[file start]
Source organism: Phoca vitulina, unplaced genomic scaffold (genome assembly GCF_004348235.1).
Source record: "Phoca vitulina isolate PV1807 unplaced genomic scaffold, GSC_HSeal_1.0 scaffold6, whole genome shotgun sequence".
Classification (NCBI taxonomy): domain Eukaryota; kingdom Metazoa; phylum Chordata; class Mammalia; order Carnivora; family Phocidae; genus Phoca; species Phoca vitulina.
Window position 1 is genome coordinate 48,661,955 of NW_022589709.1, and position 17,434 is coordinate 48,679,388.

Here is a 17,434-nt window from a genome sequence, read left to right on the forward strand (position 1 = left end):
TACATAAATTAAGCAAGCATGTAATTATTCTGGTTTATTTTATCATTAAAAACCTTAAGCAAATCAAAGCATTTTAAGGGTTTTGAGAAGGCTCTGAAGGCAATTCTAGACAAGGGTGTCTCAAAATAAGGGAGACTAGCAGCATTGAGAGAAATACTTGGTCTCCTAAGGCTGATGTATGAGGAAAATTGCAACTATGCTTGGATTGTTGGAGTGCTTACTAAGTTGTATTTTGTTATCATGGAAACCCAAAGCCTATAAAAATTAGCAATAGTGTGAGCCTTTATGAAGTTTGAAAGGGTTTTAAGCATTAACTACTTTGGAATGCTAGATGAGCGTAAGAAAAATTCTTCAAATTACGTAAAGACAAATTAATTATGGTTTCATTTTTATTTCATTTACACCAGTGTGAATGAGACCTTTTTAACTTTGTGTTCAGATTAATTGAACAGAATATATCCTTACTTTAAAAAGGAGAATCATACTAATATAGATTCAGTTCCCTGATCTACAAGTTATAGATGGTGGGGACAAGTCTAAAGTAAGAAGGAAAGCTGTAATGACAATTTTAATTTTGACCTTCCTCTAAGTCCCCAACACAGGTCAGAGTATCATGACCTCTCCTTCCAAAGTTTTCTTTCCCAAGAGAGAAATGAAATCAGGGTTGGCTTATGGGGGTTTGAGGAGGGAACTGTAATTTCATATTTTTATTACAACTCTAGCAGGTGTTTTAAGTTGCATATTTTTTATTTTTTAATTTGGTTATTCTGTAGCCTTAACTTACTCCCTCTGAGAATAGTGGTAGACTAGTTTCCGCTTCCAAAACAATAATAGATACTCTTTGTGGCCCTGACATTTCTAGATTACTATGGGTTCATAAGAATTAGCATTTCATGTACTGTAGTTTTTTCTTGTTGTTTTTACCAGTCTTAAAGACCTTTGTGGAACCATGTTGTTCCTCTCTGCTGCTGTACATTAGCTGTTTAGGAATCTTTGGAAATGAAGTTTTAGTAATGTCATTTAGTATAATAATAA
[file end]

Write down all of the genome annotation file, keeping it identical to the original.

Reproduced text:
Source organism: Phoca vitulina, unplaced genomic scaffold (genome assembly GCF_004348235.1).
Source record: "Phoca vitulina isolate PV1807 unplaced genomic scaffold, GSC_HSeal_1.0 scaffold6, whole genome shotgun sequence".
Classification (NCBI taxonomy): domain Eukaryota; kingdom Metazoa; phylum Chordata; class Mammalia; order Carnivora; family Phocidae; genus Phoca; species Phoca vitulina.
Window position 1 is genome coordinate 48,661,955 of NW_022589709.1, and position 17,434 is coordinate 48,679,388.

Here is a 17,434-nt window from a genome sequence, read left to right on the forward strand (position 1 = left end):
TACATAAATTAAGCAAGCATGTAATTATTCTGGTTTATTTTATCATTAAAAACCTTAAGCAAATCAAAGCATTTTAAGGGTTTTGAGAAGGCTCTGAAGGCAATTCTAGACAAGGGTGTCTCAAAATAAGGGAGACTAGCAGCATTGAGAGAAATACTTGGTCTCCTAAGGCTGATGTATGAGGAAAATTGCAACTATGCTTGGATTGTTGGAGTGCTTACTAAGTTGTATTTTGTTATCATGGAAACCCAAAGCCTATAAAAATTAGCAATAGTGTGAGCCTTTATGAAGTTTGAAAGGGTTTTAAGCATTAACTACTTTGGAATGCTAGATGAGCGTAAGAAAAATTCTTCAAATTACGTAAAGACAAATTAATTATGGTTTCATTTTTATTTCATTTACACCAGTGTGAATGAGACCTTTTTAACTTTGTGTTCAGATTAATTGAACAGAATATATCCTTACTTTAAAAAGGAGAATCATACTAATATAGATTCAGTTCCCTGATCTACAAGTTATAGATGGTGGGGACAAGTCTAAAGTAAGAAGGAAAGCTGTAATGACAATTTTAATTTTGACCTTCCTCTAAGTCCCCAACACAGGTCAGAGTATCATGACCTCTCCTTCCAAAGTTTTCTTTCCCAAGAGAGAAATGAAATCAGGGTTGGCTTATGGGGGTTTGAGGAGGGAACTGTAATTTCATATTTTTATTACAACTCTAGCAGGTGTTTTAAGTTGCATATTTTTTATTTTTTAATTTGGTTATTCTGTAGCCTTAACTTACTCCCTCTGAGAATAGTGGTAGACTAGTTTCCGCTTCCAAAACAATAATAGATACTCTTTGTGGCCCTGACATTTCTAGATTACTATGGGTTCATAAGAATTAGCATTTCATGTACTGTAGTTTTTTCTTGTTGTTTTTACCAGTCTTAAAGACCTTTGTGGAACCATGTTGTTCCTCTCTGCTGCTGTACATTAGCTGTTTAGGAATCTTTGGAAATGAAGTTTTAGTAATGTCATTTAGTATAATAATAA